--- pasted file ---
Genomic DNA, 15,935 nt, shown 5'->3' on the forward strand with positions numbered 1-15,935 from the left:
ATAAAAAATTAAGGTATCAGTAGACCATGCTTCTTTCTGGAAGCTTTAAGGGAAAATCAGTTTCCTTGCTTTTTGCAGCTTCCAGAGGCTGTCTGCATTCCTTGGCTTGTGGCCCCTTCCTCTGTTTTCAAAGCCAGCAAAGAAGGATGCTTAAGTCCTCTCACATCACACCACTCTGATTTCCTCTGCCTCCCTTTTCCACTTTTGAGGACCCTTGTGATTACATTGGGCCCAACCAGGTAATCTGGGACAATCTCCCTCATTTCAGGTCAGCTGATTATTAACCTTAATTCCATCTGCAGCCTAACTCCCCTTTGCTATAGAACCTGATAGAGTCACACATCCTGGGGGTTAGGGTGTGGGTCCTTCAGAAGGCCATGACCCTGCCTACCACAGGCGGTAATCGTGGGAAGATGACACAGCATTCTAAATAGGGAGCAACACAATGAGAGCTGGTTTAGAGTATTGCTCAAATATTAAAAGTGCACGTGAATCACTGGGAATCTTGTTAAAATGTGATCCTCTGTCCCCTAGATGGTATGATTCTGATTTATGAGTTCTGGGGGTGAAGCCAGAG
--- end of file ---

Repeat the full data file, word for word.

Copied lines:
Genomic DNA, 15,935 nt, shown 5'->3' on the forward strand with positions numbered 1-15,935 from the left:
ATAAAAAATTAAGGTATCAGTAGACCATGCTTCTTTCTGGAAGCTTTAAGGGAAAATCAGTTTCCTTGCTTTTTGCAGCTTCCAGAGGCTGTCTGCATTCCTTGGCTTGTGGCCCCTTCCTCTGTTTTCAAAGCCAGCAAAGAAGGATGCTTAAGTCCTCTCACATCACACCACTCTGATTTCCTCTGCCTCCCTTTTCCACTTTTGAGGACCCTTGTGATTACATTGGGCCCAACCAGGTAATCTGGGACAATCTCCCTCATTTCAGGTCAGCTGATTATTAACCTTAATTCCATCTGCAGCCTAACTCCCCTTTGCTATAGAACCTGATAGAGTCACACATCCTGGGGGTTAGGGTGTGGGTCCTTCAGAAGGCCATGACCCTGCCTACCACAGGCGGTAATCGTGGGAAGATGACACAGCATTCTAAATAGGGAGCAACACAATGAGAGCTGGTTTAGAGTATTGCTCAAATATTAAAAGTGCACGTGAATCACTGGGAATCTTGTTAAAATGTGATCCTCTGTCCCCTAGATGGTATGATTCTGATTTATGAGTTCTGGGGGTGAAGCCAGAG